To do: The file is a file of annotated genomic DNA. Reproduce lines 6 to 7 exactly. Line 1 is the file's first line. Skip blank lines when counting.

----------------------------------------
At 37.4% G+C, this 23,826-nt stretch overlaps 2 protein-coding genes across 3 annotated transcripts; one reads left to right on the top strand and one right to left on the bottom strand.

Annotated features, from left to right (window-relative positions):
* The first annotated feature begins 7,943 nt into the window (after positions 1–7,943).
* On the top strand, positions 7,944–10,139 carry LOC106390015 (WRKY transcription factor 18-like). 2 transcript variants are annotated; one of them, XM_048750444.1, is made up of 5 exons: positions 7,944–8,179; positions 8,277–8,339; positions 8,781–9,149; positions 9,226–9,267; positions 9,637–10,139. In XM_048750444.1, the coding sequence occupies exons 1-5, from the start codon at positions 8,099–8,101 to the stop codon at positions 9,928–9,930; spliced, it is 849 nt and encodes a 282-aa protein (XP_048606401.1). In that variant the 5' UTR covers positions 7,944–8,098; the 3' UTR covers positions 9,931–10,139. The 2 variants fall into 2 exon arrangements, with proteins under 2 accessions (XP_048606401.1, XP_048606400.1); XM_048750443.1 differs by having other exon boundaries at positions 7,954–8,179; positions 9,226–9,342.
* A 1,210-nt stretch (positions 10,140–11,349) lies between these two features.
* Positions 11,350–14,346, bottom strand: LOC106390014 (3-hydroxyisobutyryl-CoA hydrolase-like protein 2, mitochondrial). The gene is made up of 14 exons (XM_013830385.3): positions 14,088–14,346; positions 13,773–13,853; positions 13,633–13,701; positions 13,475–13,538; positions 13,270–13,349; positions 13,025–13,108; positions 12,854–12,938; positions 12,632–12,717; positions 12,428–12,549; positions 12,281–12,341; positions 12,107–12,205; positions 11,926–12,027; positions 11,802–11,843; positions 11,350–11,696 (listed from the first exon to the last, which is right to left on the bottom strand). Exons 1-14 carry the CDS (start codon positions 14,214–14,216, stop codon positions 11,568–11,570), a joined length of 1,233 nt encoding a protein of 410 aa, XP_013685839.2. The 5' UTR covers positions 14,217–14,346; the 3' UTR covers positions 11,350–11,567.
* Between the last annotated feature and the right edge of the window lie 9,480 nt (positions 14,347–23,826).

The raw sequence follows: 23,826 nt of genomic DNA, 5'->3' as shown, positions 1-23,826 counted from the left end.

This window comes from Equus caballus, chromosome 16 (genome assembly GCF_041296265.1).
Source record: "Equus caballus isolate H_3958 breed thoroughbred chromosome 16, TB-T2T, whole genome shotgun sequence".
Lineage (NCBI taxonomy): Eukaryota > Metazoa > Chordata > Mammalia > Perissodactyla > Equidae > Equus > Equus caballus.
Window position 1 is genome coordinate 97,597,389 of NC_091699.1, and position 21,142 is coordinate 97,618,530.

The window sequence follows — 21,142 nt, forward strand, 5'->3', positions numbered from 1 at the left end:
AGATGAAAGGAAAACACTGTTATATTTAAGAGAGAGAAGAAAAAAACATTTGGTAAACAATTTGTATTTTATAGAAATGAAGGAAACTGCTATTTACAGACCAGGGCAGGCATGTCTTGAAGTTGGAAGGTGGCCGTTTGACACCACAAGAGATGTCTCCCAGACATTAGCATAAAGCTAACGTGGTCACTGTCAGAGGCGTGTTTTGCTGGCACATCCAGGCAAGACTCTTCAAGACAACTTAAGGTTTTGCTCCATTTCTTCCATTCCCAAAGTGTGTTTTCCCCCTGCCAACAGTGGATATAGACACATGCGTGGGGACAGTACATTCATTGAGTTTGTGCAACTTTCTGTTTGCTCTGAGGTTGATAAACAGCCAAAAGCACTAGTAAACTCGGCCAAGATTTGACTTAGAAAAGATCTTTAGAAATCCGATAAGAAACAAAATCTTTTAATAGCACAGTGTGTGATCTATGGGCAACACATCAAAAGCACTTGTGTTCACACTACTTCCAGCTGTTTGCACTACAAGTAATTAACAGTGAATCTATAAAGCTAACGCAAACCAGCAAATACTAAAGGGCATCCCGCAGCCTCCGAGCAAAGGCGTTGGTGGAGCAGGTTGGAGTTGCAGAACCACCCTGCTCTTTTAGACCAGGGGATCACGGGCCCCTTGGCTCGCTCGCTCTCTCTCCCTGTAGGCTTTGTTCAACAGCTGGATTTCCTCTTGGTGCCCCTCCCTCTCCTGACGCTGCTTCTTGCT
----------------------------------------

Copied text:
* Positions 11,350–14,346, bottom strand: LOC106390014 (3-hydroxyisobutyryl-CoA hydrolase-like protein 2, mitochondrial). The gene is made up of 14 exons (XM_013830385.3): positions 14,088–14,346; positions 13,773–13,853; positions 13,633–13,701; positions 13,475–13,538; positions 13,270–13,349; positions 13,025–13,108; positions 12,854–12,938; positions 12,632–12,717; positions 12,428–12,549; positions 12,281–12,341; positions 12,107–12,205; positions 11,926–12,027; positions 11,802–11,843; positions 11,350–11,696 (listed from the first exon to the last, which is right to left on the bottom strand). Exons 1-14 carry the CDS (start codon positions 14,214–14,216, stop codon positions 11,568–11,570), a joined length of 1,233 nt encoding a protein of 410 aa, XP_013685839.2. The 5' UTR covers positions 14,217–14,346; the 3' UTR covers positions 11,350–11,567.
* Between the last annotated feature and the right edge of the window lie 9,480 nt (positions 14,347–23,826).